City cuts millage tax, purchases new police cruiser amid vehicle shortage : KZHE News Blog
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City cuts millage tax, purchases new police cruiser amid vehicle shortage

by J.D. Bailey on 10/26/21

Magnolia property owners are set to receive a bit of tax relief next year, after the Magnolia City Council on Monday passed a measure eliminating the city’s 1.5-mill general fund tax for the year 2022.

The financial levy, which passed unanimously by present Magnolia City Council members Larry Talley, Jeff White, Tia Wesson, Jamie Waller, Steve Nipper and James Jefferson, came after Magnolia Mayor Parnell Vann informed the board that the city no longer required the additional 1.5-mill tax to bolster the city’s general revenue fund.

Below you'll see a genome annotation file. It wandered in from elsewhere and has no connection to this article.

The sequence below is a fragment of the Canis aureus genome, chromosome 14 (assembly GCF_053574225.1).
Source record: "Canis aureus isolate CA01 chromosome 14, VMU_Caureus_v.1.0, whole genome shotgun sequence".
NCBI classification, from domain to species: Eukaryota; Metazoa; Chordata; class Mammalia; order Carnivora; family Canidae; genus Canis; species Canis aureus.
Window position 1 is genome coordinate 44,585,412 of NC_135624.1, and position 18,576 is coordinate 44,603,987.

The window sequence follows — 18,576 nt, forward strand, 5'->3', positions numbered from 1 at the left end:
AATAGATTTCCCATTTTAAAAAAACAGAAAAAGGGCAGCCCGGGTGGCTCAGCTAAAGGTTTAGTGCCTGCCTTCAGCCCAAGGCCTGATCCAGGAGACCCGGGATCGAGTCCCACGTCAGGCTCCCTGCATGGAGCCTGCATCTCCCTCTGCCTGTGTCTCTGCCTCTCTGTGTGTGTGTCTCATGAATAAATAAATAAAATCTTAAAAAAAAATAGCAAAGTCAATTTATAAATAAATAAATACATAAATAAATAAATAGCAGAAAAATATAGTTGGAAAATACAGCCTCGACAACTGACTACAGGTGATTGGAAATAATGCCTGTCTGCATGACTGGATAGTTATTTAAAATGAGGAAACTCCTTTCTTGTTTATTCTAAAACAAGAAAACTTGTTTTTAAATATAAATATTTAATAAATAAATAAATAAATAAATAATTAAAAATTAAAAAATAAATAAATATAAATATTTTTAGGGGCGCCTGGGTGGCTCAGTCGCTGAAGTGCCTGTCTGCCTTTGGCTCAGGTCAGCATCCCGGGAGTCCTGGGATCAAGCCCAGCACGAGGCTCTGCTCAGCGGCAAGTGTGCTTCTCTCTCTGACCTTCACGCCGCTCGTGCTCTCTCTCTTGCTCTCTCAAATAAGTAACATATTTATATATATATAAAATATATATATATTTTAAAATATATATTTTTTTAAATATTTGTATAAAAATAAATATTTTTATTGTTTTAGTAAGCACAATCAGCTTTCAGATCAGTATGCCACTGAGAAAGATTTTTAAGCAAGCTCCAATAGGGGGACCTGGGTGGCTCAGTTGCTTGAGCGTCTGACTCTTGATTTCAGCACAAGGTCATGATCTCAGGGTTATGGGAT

“We told the voters many years ago that when we didn’t need it, we wouldn’t take it,” he said about the general fund millage. “That means 1.5 mills is coming down off the (city) property tax for next year. We are lowering taxes in the city of Magnolia.”

The tax applies to real and personal property owned in Magnolia and is separate from local school district and county millages. As part of Monday’s tax approvals for next year, the Council also levied millage rates for Magnolia Fire and Police Department pension funds. The rates remained the same at 1 mill for Fire pensions and 1 mill for Police pensions, for a total of 2 mills.

With the elimination of the general fund millage next, the city’s total millage rate for 2022 will be down from the current rate of 3.5 mills.